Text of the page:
Process Improvement for Emergency Contact Centers
| Published: July 05, 2016 | Comments
When an emergency occurs, public dispatch centers are focused like a laser on the caller’s needs, and everything else pales in significance. Little to no thought is given to the organization’s infrastructure except when the tools at hand do not rise to the challenge.
However, these tools can prove critical to a successful outcome and must operate in a fail-safe manner. A redundant power supply and mirrored hard disk, for example, increase reliability, provide protection from liability and ensure the agent can respond in the most rapid and powerful way possible to meet the emergency situation.
Moreover, the post-incident analysis is equally critical since improving processes by shaving seconds off the response rate can mean the difference between life and death.
Public authorities by nature pay less attention to their internal processes because they lack the market imperative to survive. And without the profit motive, their motivation to excel may sometimes fade into the background unless or until a tragedy occurs. Should this happen, however, the implications may rapidly grow as the public demands accountability.
So emergency response centers, or similar organizations tasked with public safety, such as air traffic control centers, require intensive agent training and accurate post-incident analysis. The communications recording solution must provide a tamper-proof record of what actually occurred with timestamps accurate to one-hundredth of a second.
Investigations must scrutinize agent response rates and meticulously examine organizational procedures to determine whether the agent could have acted more efficiently without jeopardizing public safety. Future trainings should be facilitated by culling best practices from agent interactions with the public and easy emailing of these examples as WAV files by supervisors.
Emergency centers must often coordinate with each other, and TETRA is an important standard enabling radio communications among otherwise disparate systems. A communications recording solution must ensure this occurs smoothly. Comprehensive tagging of TETRA call information will also facilitate efficient search and retrieval.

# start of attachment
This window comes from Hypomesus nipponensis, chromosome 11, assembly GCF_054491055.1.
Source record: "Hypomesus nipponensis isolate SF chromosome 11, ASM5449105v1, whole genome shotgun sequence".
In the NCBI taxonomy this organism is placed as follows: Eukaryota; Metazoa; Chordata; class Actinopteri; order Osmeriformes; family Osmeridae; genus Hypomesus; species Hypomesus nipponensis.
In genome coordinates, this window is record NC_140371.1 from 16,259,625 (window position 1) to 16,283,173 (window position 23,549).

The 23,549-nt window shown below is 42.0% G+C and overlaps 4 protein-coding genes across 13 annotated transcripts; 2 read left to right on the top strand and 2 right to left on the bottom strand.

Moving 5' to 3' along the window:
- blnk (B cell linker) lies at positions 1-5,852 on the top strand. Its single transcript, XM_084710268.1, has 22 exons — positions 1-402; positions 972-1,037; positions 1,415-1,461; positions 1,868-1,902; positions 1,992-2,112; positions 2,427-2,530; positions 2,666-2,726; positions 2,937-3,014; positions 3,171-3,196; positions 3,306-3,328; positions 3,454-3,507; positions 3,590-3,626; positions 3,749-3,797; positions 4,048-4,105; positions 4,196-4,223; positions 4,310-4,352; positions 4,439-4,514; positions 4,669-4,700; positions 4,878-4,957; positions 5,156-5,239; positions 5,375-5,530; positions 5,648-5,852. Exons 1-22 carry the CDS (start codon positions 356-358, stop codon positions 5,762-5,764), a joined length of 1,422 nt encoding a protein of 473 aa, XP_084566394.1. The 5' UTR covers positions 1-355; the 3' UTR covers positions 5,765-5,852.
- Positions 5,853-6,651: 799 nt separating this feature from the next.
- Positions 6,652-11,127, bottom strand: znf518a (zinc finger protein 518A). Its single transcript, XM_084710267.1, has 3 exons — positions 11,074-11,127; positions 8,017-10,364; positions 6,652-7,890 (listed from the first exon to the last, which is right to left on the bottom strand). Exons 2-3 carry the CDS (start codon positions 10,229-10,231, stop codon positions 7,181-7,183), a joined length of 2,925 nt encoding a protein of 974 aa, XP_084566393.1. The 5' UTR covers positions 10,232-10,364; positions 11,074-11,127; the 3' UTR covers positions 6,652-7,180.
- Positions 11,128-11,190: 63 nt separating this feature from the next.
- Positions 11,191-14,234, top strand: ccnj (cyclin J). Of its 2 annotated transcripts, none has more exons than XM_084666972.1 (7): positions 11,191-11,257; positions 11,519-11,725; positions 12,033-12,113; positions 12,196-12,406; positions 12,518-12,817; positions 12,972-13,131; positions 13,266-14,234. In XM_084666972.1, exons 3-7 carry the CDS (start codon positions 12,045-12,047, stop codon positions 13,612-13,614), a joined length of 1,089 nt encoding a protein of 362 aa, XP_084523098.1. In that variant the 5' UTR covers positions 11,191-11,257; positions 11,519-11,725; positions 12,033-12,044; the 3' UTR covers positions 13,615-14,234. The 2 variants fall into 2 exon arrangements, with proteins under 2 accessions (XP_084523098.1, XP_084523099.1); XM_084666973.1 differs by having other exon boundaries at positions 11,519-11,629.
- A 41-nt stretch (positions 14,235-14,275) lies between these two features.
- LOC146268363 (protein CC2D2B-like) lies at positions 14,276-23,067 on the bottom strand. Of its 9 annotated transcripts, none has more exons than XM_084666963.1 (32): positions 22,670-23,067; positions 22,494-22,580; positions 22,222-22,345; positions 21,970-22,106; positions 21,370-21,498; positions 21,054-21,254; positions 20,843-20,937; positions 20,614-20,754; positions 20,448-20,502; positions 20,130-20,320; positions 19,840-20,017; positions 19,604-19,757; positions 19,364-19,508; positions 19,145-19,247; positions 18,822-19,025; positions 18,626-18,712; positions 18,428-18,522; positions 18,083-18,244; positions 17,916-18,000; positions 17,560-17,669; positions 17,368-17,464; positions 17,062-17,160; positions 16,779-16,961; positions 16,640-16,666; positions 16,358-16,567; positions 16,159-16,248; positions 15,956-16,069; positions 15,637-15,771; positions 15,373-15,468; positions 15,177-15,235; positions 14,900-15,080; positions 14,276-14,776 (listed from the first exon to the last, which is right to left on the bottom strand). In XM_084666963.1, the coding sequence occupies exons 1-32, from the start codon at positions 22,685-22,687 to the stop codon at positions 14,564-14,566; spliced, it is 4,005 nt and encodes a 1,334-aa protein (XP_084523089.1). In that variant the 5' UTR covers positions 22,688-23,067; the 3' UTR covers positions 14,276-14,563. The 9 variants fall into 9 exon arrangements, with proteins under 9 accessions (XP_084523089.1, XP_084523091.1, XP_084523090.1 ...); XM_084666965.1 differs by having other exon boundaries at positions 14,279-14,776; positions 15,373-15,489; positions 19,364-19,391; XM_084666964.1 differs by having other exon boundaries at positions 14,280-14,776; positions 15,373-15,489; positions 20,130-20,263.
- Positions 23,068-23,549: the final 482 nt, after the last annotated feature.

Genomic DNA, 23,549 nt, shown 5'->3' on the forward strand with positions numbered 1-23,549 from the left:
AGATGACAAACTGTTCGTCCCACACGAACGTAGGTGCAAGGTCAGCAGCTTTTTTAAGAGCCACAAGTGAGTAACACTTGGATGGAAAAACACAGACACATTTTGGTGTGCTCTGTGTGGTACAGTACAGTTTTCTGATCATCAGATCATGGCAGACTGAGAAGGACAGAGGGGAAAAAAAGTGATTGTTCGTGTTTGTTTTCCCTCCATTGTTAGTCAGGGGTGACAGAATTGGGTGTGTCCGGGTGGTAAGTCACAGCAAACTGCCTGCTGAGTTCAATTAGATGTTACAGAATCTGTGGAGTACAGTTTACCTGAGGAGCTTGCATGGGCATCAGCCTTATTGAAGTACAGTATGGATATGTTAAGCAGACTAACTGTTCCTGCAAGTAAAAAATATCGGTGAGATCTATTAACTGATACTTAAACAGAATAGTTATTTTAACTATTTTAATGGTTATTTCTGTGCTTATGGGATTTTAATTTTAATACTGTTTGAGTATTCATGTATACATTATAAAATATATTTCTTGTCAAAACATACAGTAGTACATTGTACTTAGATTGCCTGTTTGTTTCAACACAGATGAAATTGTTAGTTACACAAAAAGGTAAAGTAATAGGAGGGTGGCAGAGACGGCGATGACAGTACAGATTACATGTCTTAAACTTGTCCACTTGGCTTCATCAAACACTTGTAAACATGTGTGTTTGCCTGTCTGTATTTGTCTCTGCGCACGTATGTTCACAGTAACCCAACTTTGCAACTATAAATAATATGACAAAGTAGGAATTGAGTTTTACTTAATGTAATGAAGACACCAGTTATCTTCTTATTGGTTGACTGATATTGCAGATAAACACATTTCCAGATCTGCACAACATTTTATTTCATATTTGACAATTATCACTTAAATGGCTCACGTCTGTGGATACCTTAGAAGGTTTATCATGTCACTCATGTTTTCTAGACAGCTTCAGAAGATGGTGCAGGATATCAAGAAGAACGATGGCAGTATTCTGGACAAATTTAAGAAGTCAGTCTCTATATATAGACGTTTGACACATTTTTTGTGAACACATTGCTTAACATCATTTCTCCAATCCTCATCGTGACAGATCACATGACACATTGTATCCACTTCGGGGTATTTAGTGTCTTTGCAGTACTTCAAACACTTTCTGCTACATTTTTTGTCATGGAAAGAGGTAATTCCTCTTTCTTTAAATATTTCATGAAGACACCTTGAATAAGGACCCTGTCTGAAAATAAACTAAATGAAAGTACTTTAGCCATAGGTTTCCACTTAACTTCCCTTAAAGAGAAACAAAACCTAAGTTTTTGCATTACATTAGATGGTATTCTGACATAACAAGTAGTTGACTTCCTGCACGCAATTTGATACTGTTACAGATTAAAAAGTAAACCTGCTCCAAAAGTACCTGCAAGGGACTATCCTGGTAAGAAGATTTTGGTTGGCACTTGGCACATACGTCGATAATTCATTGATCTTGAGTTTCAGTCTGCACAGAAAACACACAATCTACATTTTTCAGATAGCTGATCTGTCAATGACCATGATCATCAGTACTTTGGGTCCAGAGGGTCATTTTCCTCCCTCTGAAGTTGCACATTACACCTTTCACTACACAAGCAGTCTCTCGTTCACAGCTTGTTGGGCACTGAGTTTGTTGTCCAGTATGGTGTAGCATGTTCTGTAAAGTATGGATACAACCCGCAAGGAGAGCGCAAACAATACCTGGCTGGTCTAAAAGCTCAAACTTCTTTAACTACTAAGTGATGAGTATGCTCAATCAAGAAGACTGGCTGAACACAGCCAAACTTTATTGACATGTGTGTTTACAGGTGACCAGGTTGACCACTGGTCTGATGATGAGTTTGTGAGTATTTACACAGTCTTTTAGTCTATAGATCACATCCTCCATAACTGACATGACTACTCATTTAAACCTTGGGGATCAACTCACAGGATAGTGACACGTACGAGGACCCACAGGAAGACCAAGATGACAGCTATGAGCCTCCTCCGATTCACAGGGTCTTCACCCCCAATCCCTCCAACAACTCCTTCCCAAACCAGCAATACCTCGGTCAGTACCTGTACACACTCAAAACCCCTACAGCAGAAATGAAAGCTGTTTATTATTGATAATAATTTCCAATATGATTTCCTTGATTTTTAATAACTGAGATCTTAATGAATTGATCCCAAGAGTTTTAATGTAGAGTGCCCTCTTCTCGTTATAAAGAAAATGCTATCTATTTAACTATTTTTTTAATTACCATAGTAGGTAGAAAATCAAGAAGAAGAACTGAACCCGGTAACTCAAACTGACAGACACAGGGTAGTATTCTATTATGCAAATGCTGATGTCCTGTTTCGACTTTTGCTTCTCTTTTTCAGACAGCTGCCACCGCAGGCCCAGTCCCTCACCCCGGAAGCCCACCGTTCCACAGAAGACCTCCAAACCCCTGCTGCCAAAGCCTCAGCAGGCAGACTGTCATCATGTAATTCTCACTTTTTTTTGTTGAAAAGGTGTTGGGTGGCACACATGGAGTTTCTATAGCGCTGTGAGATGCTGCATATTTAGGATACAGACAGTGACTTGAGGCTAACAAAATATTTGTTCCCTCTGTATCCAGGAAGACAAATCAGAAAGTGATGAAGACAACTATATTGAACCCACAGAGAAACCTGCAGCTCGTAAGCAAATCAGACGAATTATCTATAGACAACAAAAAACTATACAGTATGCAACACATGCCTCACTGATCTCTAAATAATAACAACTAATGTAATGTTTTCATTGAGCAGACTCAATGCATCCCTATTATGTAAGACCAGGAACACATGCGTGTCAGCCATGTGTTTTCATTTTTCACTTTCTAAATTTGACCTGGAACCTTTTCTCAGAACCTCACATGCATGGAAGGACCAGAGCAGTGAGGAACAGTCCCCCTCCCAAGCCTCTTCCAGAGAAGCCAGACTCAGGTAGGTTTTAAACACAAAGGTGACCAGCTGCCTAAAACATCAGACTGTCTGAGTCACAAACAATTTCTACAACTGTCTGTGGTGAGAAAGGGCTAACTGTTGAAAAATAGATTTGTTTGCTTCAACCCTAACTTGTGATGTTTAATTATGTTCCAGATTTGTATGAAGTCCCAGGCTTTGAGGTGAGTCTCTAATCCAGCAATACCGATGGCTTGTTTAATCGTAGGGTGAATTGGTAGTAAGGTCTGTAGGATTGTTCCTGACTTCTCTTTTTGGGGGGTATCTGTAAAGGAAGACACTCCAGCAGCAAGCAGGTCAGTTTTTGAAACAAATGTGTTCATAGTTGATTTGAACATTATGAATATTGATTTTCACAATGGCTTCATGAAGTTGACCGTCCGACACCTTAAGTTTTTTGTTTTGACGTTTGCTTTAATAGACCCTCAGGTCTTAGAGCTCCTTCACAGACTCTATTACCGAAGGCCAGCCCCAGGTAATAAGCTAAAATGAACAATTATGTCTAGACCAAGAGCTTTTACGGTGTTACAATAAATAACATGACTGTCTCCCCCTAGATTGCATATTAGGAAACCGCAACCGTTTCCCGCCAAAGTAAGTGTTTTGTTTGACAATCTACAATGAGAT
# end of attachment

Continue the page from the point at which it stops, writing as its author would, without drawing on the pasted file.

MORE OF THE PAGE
Moreover, the communications recording solution must offer multi-tenancy features to provide strict separation of data for each organization or distinct access rights for officials based on seniority or on a need-to-know basis. Communications security, another pressing need for command-and-control environments, can be achieved through AES encryption and https with the dispatcher. N-tier architecture improves performance and provides scalability for growing organizations, allowing recording from four to thousands of channels.
Communications recording systems must handle the proliferation of multi-channel communications, including voice and data by VoIP, trunked radio and SDS (short data services), analog and digital telephony, and chat. The overall solution should provide a hybrid recording platform to handle all of these in a single scalable system.
A centralized configuration works well for organizations with multiple locations, with either online or Networked Attached Storage (NAS) providing nearly unlimited archiving. Features such as “Last Call Repeat” let the agent re-listen to the current call from the beginning, a critical factor since the caller may often communicate in a panicked manner.
Process improvement for emergency contact centers requires a versatile communications solution to facilitate agent training, improve response rates and operate in a secure manner. Redundancy ensures fail-safe operation, and compatibility with TETRA allows coordinated action.
Strategy & Planning
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